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Protecting Against Ransomware

Protecting Against Ransomware

Blog Article Published: 10/07/2022

Written by Megan Theimer, Content Program Specialist, CSA.

Thanks to Dr. Jim Angle, Michael Roza, and Vince Campitelli

Ransomware is a form of malware used by an attacker to encrypt a victim’s data and demand a ransom for the encryption key, which allows the victim access to their data. Part 1 of this blog series further explains what ransomware is and the stages of a ransomware attack.

In this blog, we’ll explain how to develop appropriate controls to protect your organization against ransomware. To aid in our explanation, we’ll be referencing two of the functions from the National Institute of Standards and Technology (NIST) Cybersecurity Framework.


According to NIST, the Identify Function of the Cybersecurity Framework aims to “develop an organizational understanding to manage cybersecurity risk to systems, people, assets, data, and capabilities.” Identifying assets, the business environment, governance, risk management, and supply chain provides the foundation that an organization’s cybersecurity program is built on.

The first step is to identify and classify all IT systems (including third-party and cloud), all software (operating systems and application), and all data (collected, processed, stored, and transmitted). This entails a complete inventory: people, IT systems (hardware and software), data, and facilities. Identifying and classifying these will aid in knowing what to protect and prioritizing these for a disaster recovery plan.

The organization should ensure that all policies, procedures, and processes are documented, readily available, and communicated. Failure to identify where all the data is located can result in missing data during the recovery and reinfection of systems.


The Protect Function entails developing and implementing appropriate controls to ensure the delivery of services. This function provides the ability to limit or contain the impact of cybersecurity events, including ransomware. Prevention is the best defense against ransomware, and it is essential to implement controls for protection.

To protect an organization’s cloud from ransomware, start with protecting the computer. There are some basic things you can do to protect computer systems:

  • Install endpoint protection.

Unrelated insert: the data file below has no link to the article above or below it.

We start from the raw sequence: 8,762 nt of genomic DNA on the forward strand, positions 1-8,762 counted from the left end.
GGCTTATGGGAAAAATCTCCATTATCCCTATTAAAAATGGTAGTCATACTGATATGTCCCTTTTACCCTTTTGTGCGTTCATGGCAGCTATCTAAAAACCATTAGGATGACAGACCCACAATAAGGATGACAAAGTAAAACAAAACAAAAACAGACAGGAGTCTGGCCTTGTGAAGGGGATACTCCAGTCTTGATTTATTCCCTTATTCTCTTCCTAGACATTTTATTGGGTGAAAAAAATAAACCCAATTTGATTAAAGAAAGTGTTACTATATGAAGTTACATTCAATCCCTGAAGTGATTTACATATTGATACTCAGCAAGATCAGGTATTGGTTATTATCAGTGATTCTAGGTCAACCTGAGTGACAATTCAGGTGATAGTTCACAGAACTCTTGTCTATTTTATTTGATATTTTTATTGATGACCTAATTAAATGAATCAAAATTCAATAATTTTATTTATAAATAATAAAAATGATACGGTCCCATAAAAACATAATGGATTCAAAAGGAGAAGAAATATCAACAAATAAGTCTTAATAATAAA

• Scan all incoming and outgoing emails to detect threats and filter executable files from reaching end users. Strong spam filters should be enabled.
  • Employ logical or physical means of network segmentation and isolation to separate various departmental IT resources within the organization.
  • Windows systems can use a Group Policy that allows the organization to define how users can use the system. It can block the execution of files from local folders, including temporary folders and the download folder. This stops attacks that begin by placing malware in a local folder that then opens and infects the computer system.
  • Manage the use of privileged accounts based on the principle of least privilege: no users should be assigned administrative access unless absolutely needed. Those with a need for administrator accounts should use them only when necessary. Additionally, Multi-Factor Authentication (MFA) should be required for all remote access.
  • Implement an awareness and training program. Because end users are targets, employees and individuals should be aware of the threat of ransomware and how it is delivered.
  • Consider versioning. Versioning means that the data is immutable, and any modification results in a new version. This makes versioning effective against ransomware because encryption attacks result in a new version. Not all providers offer versioning, so availability must be verified with the provider.

To defend against ransomware threats, a combination of data encryption with the use of homomorphic encryption to enable ongoing data management while encrypted and stored in the cloud, and cloud immutable/WORM storage, is the only sure way to address the new risks from ransomware.

Homomorphic encryption is different from standard encryption technology in that it allows computation to be performed directly on encrypted data without requiring access to a decryption key. Homomorphic encryption of backups and files before their move to a cloud repository guarantees data security in transit, at rest, and while in use. Homomorphic encryption enables ongoing management of encrypted data, dramatically reducing the issues associated with standard encryption methodologies while ensuring continuous data indexing, search, and overall management and governance processes.

To explore these concepts in more depth, check out the publication Ransomware in the Healthcare Cloud by CSA’s Health Information Management Working Group. Written specifically with healthcare delivery organizations in mind, this publication covers information that is also applicable to anyone interested in ransomware.

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